Wednesday, February 28, 2007

Google Analytics, and a Plea

Mordecai pointed me at Google Analytics. Establish an account, insert a little blurb at the end of your web page(s), and it will keep track of a wide variety of information. A lot of it only makes sense if you're using Google Ads (which I occasionally contemplate, if only to see what on earth it would come up with to advertise!), but I like it because it provides evidence that yes, people actually read what I write. :)

One thing I have found out is that almost 44% of the visits here since I turned on the tracking are done with some version of Internet Explorer. If you use Internet Explorer, I'd like to take this opportunity to urge you to switch to Firefox. Do it for your own computing safety.

Tuesday, February 27, 2007

Sky on My Skirt, IMs on My Tuchis...

Every so often, I notice that I'm arbitrarily stood up from a poseball without my intending to do so. Putting on or taking off something is a sure way to make that happen, but sometimes it happens without apparent stimulus.

Such was this morning. Up I went from a poseball on a bench without having done anything to provoke it. "OK," I muttered, "I'll sit back down," and I did, but then I noticed... this.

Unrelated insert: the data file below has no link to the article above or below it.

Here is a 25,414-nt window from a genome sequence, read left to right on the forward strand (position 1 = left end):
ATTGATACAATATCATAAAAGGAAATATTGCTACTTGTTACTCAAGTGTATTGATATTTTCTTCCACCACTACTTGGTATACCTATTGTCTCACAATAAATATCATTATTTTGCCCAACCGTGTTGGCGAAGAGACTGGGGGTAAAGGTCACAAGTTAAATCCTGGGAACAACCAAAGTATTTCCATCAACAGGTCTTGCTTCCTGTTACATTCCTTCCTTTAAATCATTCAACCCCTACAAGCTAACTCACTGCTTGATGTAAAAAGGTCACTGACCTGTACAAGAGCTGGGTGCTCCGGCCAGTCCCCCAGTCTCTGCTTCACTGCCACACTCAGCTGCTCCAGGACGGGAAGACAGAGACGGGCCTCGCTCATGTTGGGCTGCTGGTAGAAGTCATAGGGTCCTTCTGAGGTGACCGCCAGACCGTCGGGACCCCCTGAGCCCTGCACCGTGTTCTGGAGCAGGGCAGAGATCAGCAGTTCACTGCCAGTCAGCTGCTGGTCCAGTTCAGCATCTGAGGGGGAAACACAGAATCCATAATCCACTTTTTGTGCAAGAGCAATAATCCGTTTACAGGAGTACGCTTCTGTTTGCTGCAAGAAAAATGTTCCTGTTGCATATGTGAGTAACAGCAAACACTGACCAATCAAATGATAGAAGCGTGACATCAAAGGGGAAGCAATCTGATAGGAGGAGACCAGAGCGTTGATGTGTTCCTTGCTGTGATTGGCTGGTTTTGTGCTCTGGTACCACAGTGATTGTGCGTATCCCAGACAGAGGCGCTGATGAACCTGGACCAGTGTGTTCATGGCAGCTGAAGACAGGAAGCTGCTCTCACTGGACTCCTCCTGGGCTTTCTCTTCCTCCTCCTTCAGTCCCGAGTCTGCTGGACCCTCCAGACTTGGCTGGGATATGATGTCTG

Somehow, a snapshot of the scene had been painted on my skirt. It's nominally a miniskirt, but I think it actually goes below that and is just transparent up to the nominal length, because as you can see in the picture, the sky goes all the way down. As you can see if you look closely, there's a tree, and a bit of my IM conversation with Mordecai resides on my posterior. I sat back down, and took a picture for posterity... ah. The IM wrapped around to the front, too!

To show that this isn't by design (though maybe it should be... a sufficiently scenic landscape could make a heck of a skirt!), we append a shot from after I logged off and back on:

This is using the latest First Look SL client for Linux. I'll be posting on the LL forum about the bug and linking back here, since the pictures are here. (I suppose it might drive up blog readership, too, but that wasn't my intent, honest!)

Sunday, February 25, 2007

Things That Make You Go "Hmmm...."

I've always had a hard time with opera. It requires independent twin I-beam suspension of disbelief to hear Mimi belt out one last aria while dying of TB, you know?

Second Life isn't quite that bad, but it does differ from RL in a lot of ways. Some are good. I'm glad I can fly, and that falling doesn't hurt me, and that I can teleport. I can do without having to eat or sleep or do other tedious physical things in SL. I love having an unbounded closet that doesn't take up any room, even if it's currently disorganized.

Some things still bug me, though. Others strike me as weird. Still others are kind of a bummer, but can be passed over with sufficient motivation.